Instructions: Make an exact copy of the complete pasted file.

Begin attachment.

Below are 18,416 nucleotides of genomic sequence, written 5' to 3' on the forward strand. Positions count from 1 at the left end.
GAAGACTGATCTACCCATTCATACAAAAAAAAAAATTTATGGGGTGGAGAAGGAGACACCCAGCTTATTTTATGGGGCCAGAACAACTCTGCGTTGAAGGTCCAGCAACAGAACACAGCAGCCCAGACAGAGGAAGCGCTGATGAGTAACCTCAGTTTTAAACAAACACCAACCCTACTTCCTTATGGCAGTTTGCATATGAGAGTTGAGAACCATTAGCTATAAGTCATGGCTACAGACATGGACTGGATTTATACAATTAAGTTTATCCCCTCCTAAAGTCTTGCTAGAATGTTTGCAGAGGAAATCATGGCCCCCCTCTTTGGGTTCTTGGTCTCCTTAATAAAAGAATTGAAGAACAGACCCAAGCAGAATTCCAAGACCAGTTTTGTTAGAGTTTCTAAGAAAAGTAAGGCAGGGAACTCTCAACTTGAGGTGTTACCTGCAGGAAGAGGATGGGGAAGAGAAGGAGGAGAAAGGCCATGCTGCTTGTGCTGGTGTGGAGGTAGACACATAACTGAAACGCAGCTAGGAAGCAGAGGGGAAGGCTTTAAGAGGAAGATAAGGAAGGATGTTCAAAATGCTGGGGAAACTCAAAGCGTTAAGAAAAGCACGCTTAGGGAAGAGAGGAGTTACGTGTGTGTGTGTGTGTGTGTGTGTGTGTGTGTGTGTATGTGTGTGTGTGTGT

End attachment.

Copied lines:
Below are 18,416 nucleotides of genomic sequence, written 5' to 3' on the forward strand. Positions count from 1 at the left end.
GAAGACTGATCTACCCATTCATACAAAAAAAAAAATTTATGGGGTGGAGAAGGAGACACCCAGCTTATTTTATGGGGCCAGAACAACTCTGCGTTGAAGGTCCAGCAACAGAACACAGCAGCCCAGACAGAGGAAGCGCTGATGAGTAACCTCAGTTTTAAACAAACACCAACCCTACTTCCTTATGGCAGTTTGCATATGAGAGTTGAGAACCATTAGCTATAAGTCATGGCTACAGACATGGACTGGATTTATACAATTAAGTTTATCCCCTCCTAAAGTCTTGCTAGAATGTTTGCAGAGGAAATCATGGCCCCCCTCTTTGGGTTCTTGGTCTCCTTAATAAAAGAATTGAAGAACAGACCCAAGCAGAATTCCAAGACCAGTTTTGTTAGAGTTTCTAAGAAAAGTAAGGCAGGGAACTCTCAACTTGAGGTGTTACCTGCAGGAAGAGGATGGGGAAGAGAAGGAGGAGAAAGGCCATGCTGCTTGTGCTGGTGTGGAGGTAGACACATAACTGAAACGCAGCTAGGAAGCAGAGGGGAAGGCTTTAAGAGGAAGATAAGGAAGGATGTTCAAAATGCTGGGGAAACTCAAAGCGTTAAGAAAAGCACGCTTAGGGAAGAGAGGAGTTACGTGTGTGTGTGTGTGTGTGTGTGTGTGTGTGTGTGTATGTGTGTGTGTGTGT